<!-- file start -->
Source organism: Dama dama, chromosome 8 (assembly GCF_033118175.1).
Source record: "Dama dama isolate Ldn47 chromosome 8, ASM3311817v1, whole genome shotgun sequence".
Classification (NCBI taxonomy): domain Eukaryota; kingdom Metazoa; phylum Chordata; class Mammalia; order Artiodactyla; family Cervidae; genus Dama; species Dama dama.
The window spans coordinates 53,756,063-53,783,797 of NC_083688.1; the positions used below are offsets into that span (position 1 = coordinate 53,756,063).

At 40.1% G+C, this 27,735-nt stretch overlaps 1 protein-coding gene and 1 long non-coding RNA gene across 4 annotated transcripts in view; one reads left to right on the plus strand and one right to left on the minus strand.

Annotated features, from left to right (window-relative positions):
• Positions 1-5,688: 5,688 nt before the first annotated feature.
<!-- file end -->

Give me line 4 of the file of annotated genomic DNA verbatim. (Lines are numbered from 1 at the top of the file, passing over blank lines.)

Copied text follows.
The window spans coordinates 53,756,063-53,783,797 of NC_083688.1; the positions used below are offsets into that span (position 1 = coordinate 53,756,063).